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The Mexican tradition known as Day of the Dead has gained popularity even outside of Mexico. The Mexican culture plays with the dead in a sense that they both laugh at it and laugh with it. This celebration as we know it today is not distinctly pre-Hispanic, but Mesoamerican and European. In ancient times it was celebrated in the 9th month of the Aztec calendar, August. Similarly the Spanish festival of “All Saints Day” originated from France in the tenth century for the Abbot of Cluny (Abad de Cluny) and was celebrated in November. Therefore many Mexican traditions are the cultural product of a fusion of pre-Hispanic and Spanish customs. There are many elements that make the origin of this holiday interesting but we assure you that the more you know the more exquisite it will be.

The Catrina (La Catrina)

Many mistakenly believe that the Catrina originated from the Day of the Dead, but it was actually from the early twentieth century. Used as parody of upper-class women of the Diaz era who walked the Alameda which is now the Historical Center of Mexico City. The first to represent the Catrina was Jose Guadalupe Posada, but it was muralist Diego Rivera who named her.

The altars (El altar de muertos)

The tradition of the altars originated in France with the celebration of the Maccabees, who are considered martyrs by the Catholic Church. In this celebration altars were erected to commemorate loved ones, and soil from the graves were even placed on the altars as well. The paper cut outs (Papel picado) with which the altar is decorated, originates from Asia; Hence the name “Chinense Paper” (Papel de China)

Sugar skulls (Las calaveritas de azúcar)

A pre-Hispanic custom was to keep skulls as trophies on display as a symbol of the end of a cycle . There were altars called tzompantli, which consisted of a row of skulls from people who were killed as offerings to the gods in the image of the god of the underworld, Mictlantecuhtli. When the Spaniards arrived, they replaced this practice with sugar skulls. At first they were made with alfeñique, a kind of candy forming a moldable paste.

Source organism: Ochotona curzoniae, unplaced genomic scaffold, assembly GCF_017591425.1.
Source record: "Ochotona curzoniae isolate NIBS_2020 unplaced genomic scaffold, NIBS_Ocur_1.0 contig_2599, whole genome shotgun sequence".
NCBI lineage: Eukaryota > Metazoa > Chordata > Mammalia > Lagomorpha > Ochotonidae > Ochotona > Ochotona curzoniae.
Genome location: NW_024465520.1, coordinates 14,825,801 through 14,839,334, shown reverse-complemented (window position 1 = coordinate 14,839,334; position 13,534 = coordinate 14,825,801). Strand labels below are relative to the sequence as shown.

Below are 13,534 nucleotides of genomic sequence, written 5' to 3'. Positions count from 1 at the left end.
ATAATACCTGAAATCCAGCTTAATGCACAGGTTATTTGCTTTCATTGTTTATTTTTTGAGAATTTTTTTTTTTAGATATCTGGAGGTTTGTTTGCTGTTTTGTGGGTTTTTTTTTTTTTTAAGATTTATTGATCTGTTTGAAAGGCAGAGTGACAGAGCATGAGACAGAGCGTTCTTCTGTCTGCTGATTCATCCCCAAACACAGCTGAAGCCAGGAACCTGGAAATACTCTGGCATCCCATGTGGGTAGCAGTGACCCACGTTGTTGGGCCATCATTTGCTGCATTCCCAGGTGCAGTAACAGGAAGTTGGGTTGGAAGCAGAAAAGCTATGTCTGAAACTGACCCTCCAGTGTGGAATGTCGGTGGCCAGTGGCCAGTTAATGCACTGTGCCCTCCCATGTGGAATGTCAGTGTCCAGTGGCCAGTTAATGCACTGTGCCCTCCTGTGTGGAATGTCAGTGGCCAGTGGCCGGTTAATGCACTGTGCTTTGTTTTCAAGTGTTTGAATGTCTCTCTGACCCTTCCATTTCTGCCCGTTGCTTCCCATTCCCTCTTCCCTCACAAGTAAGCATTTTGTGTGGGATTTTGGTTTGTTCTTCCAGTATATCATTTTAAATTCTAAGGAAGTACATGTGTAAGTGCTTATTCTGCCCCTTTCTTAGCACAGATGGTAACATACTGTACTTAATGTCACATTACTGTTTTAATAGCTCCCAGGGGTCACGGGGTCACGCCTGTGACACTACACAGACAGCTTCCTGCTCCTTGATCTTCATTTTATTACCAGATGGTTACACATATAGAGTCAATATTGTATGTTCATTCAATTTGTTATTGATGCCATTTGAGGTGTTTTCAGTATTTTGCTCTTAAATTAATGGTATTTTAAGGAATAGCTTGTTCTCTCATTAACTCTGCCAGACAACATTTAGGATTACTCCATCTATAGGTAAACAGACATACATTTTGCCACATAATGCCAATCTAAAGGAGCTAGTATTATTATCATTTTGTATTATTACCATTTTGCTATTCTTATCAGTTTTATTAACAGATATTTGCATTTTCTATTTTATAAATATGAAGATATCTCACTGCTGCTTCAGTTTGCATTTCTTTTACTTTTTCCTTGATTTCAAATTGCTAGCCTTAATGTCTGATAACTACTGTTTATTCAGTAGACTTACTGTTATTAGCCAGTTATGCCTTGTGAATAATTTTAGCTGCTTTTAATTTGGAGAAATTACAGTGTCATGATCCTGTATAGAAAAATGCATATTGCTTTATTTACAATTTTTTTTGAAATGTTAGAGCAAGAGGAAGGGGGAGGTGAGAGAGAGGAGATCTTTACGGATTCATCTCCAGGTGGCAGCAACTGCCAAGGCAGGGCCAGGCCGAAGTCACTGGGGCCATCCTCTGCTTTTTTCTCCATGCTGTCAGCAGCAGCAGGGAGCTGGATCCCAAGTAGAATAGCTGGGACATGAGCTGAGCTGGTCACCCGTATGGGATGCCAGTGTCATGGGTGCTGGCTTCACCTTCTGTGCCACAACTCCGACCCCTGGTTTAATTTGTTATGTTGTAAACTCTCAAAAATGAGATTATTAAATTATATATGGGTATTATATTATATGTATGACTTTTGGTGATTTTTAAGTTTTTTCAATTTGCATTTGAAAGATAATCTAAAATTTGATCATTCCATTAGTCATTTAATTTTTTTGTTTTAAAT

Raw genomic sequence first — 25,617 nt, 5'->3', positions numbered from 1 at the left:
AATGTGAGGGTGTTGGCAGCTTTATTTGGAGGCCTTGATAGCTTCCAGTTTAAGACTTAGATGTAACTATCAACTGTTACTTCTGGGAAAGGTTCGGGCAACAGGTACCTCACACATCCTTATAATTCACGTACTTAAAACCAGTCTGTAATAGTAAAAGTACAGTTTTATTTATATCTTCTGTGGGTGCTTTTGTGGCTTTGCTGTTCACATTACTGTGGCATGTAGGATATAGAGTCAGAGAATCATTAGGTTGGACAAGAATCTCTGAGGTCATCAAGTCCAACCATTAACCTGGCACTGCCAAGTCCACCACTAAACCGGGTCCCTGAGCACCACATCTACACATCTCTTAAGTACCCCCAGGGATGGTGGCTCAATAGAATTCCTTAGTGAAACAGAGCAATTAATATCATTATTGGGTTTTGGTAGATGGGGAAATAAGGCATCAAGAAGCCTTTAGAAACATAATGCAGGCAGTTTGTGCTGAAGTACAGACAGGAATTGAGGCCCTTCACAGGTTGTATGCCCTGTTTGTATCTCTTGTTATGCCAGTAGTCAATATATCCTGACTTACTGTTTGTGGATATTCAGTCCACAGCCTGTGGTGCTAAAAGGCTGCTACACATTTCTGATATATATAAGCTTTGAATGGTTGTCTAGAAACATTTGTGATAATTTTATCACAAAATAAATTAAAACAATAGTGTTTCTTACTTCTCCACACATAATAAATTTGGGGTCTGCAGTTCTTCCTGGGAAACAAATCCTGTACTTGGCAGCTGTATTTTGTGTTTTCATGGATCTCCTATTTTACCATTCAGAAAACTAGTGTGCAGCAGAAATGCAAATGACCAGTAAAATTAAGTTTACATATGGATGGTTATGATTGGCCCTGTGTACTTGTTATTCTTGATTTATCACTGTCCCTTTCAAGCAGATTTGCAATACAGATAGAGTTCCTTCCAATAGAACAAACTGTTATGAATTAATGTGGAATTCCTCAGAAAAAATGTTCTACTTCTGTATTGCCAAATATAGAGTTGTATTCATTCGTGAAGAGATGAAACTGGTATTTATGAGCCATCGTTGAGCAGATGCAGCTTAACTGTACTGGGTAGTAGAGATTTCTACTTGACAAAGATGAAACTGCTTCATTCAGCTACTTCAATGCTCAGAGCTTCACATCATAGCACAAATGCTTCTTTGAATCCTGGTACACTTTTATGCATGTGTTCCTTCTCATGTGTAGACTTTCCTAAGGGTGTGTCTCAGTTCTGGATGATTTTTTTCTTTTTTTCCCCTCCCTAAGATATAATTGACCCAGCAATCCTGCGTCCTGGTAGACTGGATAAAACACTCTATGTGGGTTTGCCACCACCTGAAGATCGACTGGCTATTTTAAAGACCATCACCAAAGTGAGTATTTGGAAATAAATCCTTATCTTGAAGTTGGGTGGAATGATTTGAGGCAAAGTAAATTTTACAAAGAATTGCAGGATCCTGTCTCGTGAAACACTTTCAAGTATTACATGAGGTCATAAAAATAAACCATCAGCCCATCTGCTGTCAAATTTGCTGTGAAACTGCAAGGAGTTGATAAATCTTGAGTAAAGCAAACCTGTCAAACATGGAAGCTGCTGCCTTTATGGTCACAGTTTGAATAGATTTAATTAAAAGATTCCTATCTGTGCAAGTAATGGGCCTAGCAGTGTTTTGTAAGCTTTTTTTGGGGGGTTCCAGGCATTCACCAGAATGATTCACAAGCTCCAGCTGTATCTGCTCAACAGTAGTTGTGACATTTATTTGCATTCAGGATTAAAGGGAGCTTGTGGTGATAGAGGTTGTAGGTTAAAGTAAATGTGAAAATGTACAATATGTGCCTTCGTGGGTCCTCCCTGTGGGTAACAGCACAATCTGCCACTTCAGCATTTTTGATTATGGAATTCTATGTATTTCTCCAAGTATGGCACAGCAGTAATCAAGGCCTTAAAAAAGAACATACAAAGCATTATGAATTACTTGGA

Photo courtesy of: stmedia.net


Bread of the dead (El pan de muertos)

This tradition dates back to pre-Hispanic times, since then it has been celebrated on the day the souls of the dead visited the living. The bread was made with ground and toasted amaranth, and bathed in blood, which was common. And where did they get the blood you ask? From the sacrificed people. When the Spaniards introduced wheat flour , which is used to make the bread, they bathed the bread in sugar that was painted red, instead of blood. The ball of bread in the center represents a skull, and the two bones crossing over the top create four points on the sides representing the four directions of the universe or cardinal points. These were all features that the Spanish priests respected but decided to replace with bread.

Pumpkin in “tacha” (La calabaza en tacha)

In Mexico the pumpkin has been an important food since pre-Hispanic times. This sweet treat is due entirely to the Spaniards. With their arrival also came the preparation and use of sugar cane, which did not exist in Mesoamerica. The container used to prepare the sweet was called ” tacho”. The pumpkin was candied in the “tacho”,something similar to a cauldron, which was used to make sugar; Hence the origin of its name “Pumpkin in Tacha” (La calabaza en tacha). Over time this treat became an emblematic, and typical, Day of the Dead staple.

Photo courtesy of: culturacolectiva


Day of the Dead is now inscribed on the Representative List of the Intangible Cultural Heritage of Humanity by UNESCO making it a part of true history. In the Mexican Caribbean we gleefully celebrate this festival. Starting with the Hanal Pixan Maya, celebrated at Parque de las Palapas in central Cancun with various fun activities; And as well at the Festival de Vida y Muerte at Xcaret. Day of the Dead is truly a celebration you wont want to miss. Check out our offers and book now! We will be waiting for you to come join us to celebrate the day of the dead in true Mexican form.

Written by Lizzy Santoyo. Translated by Jessica Garcia